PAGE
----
Technology History - Communication
Before people could write, they talked to each other. Throughout history, storytellers played a key role in transmitting culture from one generation to the next. The Greek poet Homer is probably the best known storyteller of the ancient world. His great epic tales of the Trojan Wars, as illustrated in historical pictures, were eventually written but first came down through an oral tradition spanning hundreds of years. Possibly the use of poetry helped people remember the story. Sagas of the Norsemen may also have first been heard rather than written, as is true of many folk tales and legends.
Also before the invention of writing, people drew cave paintings on the walls of their shelters, and they carved shapes into rock, called petroglyphs. Archaeologists struggle to interpret these expressions, some of which are rock drawings of identifiable animals and other scenes from the local environment, and some of which are geometric patterns whose meaning we may never know. Petroglyphs are seen in many photographs of cliff-dwellings and associated vanished cultures of the American southwest.
Written language probably began as pictures representing concepts or sounds, as in ancient Egyptian hieroglyphics. The symbols became increasingly abstract as alphabets developed, as seen in historical pictures. Writing allowed knowledge to be captured and passed along through books, which had to be laboriously hand-written and manually copied. The great library in Alexandria was a famous center of learning that drew scholars from all over the ancient world. The works of Greek authors and thinkers were preserved by these early scribes and copyists, seen in historical pictures. By the Middle Ages, hand-copied books were elaborately illustrated in such glowing colors they were known as illuminated manuscripts.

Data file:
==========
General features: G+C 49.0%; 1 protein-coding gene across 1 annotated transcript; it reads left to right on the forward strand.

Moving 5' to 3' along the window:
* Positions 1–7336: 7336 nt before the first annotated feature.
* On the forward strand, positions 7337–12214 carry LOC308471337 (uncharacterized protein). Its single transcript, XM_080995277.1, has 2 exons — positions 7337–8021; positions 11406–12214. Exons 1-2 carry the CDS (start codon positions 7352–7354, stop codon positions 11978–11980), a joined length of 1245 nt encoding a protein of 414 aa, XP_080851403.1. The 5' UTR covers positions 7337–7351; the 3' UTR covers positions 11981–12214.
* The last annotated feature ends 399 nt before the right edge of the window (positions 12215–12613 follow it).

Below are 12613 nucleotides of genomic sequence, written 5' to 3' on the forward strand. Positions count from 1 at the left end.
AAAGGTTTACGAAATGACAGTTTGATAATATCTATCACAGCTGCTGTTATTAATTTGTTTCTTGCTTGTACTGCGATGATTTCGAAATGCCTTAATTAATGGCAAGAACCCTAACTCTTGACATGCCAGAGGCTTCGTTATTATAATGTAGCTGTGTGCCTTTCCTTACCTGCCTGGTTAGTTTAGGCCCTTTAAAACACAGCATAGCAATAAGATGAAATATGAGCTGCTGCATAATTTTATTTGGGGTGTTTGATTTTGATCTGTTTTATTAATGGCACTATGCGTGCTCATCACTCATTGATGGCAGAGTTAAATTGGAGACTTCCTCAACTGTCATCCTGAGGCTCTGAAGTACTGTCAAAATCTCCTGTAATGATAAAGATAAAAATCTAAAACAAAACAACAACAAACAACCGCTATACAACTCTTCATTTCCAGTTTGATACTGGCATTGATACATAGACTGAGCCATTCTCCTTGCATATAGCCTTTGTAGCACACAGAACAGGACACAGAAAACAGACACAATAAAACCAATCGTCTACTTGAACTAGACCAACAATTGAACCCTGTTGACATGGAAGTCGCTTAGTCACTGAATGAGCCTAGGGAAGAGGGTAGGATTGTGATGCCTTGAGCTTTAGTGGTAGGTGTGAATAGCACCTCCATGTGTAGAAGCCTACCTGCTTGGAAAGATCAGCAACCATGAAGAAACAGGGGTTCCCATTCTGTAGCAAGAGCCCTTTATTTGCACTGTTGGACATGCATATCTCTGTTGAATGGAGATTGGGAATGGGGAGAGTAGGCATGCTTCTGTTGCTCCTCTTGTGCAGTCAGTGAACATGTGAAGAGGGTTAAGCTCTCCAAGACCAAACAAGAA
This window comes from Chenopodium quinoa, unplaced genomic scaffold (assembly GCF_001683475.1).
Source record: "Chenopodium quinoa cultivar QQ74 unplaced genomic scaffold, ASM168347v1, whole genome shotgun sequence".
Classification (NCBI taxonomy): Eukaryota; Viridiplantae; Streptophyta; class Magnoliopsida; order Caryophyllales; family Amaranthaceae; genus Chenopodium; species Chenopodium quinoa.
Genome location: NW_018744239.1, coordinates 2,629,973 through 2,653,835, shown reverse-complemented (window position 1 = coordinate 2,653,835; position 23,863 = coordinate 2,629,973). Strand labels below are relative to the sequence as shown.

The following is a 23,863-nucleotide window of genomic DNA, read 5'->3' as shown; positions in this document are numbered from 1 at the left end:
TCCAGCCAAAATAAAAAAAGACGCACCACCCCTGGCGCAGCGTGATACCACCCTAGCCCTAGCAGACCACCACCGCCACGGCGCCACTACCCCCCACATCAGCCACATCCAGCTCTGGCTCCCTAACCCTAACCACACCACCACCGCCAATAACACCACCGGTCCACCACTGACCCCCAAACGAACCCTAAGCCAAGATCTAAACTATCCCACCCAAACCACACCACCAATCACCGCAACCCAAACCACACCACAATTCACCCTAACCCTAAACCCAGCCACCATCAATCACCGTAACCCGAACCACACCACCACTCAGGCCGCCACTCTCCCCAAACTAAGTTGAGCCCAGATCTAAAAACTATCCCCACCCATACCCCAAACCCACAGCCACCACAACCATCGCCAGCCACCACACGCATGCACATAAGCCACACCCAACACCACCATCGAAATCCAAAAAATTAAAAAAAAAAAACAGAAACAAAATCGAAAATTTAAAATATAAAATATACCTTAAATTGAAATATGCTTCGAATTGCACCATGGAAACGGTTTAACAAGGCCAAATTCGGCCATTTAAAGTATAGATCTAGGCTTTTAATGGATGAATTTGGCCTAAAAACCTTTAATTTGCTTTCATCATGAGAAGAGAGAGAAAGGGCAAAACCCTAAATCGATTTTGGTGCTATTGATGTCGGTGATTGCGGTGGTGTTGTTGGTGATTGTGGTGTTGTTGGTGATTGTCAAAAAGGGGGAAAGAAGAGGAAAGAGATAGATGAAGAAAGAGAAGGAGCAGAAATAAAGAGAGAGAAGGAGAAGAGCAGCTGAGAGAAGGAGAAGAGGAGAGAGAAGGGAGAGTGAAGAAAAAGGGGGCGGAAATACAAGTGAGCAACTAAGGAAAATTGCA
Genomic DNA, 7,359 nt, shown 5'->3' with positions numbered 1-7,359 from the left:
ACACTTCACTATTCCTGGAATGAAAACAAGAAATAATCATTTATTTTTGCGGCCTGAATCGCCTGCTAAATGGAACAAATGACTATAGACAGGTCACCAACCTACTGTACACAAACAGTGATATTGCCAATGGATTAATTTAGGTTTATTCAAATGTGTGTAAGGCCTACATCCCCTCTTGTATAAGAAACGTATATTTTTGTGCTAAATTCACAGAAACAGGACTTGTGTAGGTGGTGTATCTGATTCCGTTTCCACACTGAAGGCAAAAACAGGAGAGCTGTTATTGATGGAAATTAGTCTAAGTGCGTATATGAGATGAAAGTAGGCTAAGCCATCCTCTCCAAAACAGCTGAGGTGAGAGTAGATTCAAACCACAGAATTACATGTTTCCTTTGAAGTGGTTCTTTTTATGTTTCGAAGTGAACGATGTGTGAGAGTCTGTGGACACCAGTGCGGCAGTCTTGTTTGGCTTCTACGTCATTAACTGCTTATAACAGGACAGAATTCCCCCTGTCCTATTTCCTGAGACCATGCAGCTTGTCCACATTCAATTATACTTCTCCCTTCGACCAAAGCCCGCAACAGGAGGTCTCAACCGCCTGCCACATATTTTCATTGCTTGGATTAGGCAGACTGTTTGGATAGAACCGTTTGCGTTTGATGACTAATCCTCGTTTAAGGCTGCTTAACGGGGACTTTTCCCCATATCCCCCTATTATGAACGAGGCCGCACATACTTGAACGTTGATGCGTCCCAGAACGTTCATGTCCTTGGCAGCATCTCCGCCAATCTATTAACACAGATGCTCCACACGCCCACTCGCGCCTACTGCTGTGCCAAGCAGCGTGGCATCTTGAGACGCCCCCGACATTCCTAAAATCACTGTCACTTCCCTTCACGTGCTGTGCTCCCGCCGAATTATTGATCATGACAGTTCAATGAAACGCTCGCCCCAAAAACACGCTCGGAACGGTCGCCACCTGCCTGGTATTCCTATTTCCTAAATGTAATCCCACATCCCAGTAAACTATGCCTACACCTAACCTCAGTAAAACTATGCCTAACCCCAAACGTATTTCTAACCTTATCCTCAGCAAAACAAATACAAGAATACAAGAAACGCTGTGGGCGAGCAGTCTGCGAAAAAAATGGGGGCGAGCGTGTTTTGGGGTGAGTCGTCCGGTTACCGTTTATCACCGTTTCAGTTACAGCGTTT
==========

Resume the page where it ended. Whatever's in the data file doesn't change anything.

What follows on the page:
The invention of printing in the 1400s, shown in historical pictures, revolutionized communication. Johann Gutenberg actually invented moveable type, which allowed him to print multiple copies of Bibles and other books on a printing press. As seen in vintage pictures, book publishing grew quickly, along with related trades such as newspaper publishing and printed advertising. A consequence of the printing press was that education and knowledge, once the purview of an elite class, began to be acquired by the general population. Reading became an important skill for everyone. Having more books available, and being able to read them, allowed people to interpret the Bible and other writings without the intercession of literate clergy, a fundamental condition upon which the Protestant Reformation was based, a schism that changed medieval Christianity forever.
Long-distance communication in early history is seen in pictures of messengers, drums, smoke signals, signal flags, and other nonverbal means. In the US in the 1800s, historical pictures show letters and packages carried by the Pony Express or by stagecoaches, until the US Post Office directly carried mail to the frontier. Modern telecommunications began with invention of the telegraph and telephone in the 1800s, as seen in historical pictures. Radio enabled wireless communication, important in linking ships at sea with each other and with land. The seeds of television were in the invention of the cathode ray tube near the end of the 1800s.